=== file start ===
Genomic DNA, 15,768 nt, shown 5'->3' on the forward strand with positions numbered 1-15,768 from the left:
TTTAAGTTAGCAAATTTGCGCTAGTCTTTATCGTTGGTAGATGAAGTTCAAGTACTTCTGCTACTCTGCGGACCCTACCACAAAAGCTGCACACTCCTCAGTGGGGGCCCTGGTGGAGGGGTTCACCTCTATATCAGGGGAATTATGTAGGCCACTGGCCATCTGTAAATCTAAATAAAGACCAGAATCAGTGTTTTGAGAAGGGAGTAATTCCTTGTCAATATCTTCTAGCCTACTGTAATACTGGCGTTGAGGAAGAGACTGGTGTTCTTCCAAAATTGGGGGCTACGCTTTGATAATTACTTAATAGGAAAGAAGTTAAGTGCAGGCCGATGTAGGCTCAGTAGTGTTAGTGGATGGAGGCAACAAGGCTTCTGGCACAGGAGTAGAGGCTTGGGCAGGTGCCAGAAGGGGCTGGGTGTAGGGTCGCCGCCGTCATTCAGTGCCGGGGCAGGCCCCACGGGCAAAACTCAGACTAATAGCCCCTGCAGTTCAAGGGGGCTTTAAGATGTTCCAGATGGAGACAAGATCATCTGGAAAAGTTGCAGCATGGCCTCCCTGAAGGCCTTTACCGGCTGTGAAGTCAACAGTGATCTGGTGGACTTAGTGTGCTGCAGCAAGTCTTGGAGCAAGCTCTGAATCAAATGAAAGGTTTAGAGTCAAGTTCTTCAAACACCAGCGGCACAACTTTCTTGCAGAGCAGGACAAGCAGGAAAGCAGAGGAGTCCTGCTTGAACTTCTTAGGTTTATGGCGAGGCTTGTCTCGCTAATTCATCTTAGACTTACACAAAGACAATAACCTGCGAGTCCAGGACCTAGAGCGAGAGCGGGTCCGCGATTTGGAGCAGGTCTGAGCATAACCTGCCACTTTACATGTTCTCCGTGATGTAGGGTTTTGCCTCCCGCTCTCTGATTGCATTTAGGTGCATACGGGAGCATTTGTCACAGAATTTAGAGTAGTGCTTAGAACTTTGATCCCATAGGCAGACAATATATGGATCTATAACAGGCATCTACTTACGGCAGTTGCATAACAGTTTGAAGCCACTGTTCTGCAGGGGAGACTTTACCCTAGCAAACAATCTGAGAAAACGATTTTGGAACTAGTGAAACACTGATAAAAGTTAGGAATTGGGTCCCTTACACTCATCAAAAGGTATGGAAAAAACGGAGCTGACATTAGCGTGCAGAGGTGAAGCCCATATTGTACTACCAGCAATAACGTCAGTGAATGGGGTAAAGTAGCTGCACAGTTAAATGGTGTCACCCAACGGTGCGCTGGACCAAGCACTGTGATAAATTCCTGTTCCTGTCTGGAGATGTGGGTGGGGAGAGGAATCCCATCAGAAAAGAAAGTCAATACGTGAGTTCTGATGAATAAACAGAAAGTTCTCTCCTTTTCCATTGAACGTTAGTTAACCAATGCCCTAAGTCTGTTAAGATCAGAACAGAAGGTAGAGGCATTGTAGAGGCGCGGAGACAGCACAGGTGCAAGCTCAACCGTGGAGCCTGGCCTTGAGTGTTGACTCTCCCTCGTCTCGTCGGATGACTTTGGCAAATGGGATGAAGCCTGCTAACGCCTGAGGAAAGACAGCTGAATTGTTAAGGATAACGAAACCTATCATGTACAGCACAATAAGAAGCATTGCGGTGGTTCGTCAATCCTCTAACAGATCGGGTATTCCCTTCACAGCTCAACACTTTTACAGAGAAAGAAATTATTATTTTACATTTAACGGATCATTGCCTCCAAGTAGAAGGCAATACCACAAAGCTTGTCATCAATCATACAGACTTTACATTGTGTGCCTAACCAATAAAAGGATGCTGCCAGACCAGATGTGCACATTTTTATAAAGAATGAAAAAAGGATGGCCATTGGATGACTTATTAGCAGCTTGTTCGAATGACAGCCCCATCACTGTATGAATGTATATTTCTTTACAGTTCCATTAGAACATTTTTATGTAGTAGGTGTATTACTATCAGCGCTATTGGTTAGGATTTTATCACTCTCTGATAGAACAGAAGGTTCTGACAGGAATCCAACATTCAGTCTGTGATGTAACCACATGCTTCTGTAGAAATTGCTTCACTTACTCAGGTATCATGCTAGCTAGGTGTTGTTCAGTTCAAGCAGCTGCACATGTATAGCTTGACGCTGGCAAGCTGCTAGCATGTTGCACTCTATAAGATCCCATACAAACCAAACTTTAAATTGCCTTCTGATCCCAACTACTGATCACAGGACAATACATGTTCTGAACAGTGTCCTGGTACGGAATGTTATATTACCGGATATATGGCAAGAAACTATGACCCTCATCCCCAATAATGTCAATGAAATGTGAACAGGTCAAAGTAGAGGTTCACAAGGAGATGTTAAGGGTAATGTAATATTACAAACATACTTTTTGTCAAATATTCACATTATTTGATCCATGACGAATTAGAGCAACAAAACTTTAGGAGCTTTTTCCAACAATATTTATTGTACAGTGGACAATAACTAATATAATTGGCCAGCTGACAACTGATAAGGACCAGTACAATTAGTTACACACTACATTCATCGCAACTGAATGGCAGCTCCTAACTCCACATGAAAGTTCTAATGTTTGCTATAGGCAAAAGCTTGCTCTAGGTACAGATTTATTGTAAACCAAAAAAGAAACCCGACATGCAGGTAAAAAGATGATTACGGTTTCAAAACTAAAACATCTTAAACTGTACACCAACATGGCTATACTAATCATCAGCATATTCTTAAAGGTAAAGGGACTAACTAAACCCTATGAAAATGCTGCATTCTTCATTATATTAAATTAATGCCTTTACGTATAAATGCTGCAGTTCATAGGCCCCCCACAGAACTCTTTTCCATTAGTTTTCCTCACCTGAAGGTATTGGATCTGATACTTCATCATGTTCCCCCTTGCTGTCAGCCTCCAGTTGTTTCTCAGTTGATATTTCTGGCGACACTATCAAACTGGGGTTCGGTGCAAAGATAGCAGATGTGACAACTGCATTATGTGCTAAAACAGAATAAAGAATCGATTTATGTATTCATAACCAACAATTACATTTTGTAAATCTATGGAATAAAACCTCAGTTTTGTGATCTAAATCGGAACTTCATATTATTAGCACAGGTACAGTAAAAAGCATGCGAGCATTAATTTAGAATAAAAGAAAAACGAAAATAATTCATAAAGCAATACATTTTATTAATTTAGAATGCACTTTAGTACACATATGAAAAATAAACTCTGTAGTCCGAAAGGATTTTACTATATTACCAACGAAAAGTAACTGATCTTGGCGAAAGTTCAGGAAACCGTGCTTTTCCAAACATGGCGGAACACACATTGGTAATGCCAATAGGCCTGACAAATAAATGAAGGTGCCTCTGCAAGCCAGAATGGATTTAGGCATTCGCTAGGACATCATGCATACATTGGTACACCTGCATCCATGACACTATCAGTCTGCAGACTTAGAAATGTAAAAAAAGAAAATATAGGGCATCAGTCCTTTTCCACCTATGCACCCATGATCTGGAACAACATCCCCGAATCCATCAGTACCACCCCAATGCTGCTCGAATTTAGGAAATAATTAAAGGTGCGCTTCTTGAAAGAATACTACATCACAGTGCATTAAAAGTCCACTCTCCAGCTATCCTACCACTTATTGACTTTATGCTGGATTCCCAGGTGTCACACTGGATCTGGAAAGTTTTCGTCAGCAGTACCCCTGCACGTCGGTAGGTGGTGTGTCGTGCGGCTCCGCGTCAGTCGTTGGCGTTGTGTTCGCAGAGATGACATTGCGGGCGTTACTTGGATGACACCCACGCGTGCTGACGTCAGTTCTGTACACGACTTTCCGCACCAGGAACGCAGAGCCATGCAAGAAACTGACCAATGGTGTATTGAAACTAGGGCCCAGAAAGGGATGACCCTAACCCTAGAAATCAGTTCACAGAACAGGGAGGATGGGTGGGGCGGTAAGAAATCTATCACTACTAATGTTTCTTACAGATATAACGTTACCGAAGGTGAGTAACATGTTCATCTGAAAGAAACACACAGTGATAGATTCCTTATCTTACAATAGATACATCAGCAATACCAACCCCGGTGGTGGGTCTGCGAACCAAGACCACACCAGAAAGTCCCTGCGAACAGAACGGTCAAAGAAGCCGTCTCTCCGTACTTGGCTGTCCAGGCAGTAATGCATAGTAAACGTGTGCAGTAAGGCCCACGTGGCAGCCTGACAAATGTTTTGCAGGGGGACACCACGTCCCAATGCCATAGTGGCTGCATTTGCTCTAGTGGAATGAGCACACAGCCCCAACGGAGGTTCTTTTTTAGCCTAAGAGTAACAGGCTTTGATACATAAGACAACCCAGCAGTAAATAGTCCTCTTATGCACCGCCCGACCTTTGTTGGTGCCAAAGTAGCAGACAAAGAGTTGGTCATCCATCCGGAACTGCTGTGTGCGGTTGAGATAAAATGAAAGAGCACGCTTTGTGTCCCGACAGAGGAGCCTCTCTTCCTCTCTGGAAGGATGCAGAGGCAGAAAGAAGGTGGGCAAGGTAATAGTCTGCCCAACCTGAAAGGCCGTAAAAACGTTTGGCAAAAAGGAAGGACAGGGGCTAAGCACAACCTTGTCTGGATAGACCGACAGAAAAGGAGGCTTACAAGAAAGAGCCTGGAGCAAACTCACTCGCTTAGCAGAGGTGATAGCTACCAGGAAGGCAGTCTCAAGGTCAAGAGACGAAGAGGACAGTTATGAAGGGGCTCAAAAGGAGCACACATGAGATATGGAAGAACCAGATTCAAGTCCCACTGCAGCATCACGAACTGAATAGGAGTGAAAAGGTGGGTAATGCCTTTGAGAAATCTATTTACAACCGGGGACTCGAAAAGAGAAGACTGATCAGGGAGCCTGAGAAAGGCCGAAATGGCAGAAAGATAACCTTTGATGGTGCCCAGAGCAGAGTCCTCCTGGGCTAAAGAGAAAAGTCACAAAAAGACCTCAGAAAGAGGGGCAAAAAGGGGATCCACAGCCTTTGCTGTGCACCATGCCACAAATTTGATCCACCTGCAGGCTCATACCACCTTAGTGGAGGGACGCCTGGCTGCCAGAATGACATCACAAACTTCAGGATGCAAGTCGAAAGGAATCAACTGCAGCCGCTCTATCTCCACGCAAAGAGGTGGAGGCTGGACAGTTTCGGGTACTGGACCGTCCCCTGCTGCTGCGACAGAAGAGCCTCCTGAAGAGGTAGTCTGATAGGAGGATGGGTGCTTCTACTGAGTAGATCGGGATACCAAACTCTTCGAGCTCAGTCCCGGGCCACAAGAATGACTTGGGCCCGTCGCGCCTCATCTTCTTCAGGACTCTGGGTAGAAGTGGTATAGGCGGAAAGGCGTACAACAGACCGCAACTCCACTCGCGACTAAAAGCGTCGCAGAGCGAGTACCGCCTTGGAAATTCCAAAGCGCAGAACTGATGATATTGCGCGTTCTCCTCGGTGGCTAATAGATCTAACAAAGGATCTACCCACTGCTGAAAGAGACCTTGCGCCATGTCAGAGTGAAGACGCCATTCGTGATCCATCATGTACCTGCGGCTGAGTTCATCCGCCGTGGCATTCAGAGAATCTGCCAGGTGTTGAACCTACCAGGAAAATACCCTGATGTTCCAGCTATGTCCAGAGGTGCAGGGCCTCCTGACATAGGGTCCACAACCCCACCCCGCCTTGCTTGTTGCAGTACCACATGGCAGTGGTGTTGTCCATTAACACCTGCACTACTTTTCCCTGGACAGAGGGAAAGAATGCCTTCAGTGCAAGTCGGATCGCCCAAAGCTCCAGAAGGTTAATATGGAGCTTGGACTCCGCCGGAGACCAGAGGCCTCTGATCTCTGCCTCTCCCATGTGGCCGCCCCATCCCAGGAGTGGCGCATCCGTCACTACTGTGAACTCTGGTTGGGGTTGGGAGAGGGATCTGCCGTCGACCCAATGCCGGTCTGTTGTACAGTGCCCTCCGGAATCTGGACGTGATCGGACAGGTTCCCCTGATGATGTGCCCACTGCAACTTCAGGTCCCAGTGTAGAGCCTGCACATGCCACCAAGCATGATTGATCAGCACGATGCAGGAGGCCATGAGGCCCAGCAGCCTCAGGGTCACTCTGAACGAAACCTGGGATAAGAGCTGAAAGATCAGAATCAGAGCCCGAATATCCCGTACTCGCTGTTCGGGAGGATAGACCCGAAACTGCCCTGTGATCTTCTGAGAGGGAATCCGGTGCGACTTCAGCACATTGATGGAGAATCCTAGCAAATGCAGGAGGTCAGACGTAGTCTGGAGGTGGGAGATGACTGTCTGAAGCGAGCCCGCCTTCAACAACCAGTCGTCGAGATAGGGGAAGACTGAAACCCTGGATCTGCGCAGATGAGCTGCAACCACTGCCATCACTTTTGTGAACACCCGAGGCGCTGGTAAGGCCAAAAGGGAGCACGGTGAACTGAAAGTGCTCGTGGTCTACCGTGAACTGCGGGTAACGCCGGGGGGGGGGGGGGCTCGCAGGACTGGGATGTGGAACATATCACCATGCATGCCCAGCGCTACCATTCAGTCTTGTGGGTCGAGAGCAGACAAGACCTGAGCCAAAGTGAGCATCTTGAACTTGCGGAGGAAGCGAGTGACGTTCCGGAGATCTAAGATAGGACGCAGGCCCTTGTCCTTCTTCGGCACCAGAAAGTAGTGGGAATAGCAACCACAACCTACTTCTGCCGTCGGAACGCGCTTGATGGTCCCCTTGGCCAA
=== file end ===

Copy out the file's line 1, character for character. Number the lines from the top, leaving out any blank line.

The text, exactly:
Genomic DNA, 15,768 nt, shown 5'->3' on the forward strand with positions numbered 1-15,768 from the left: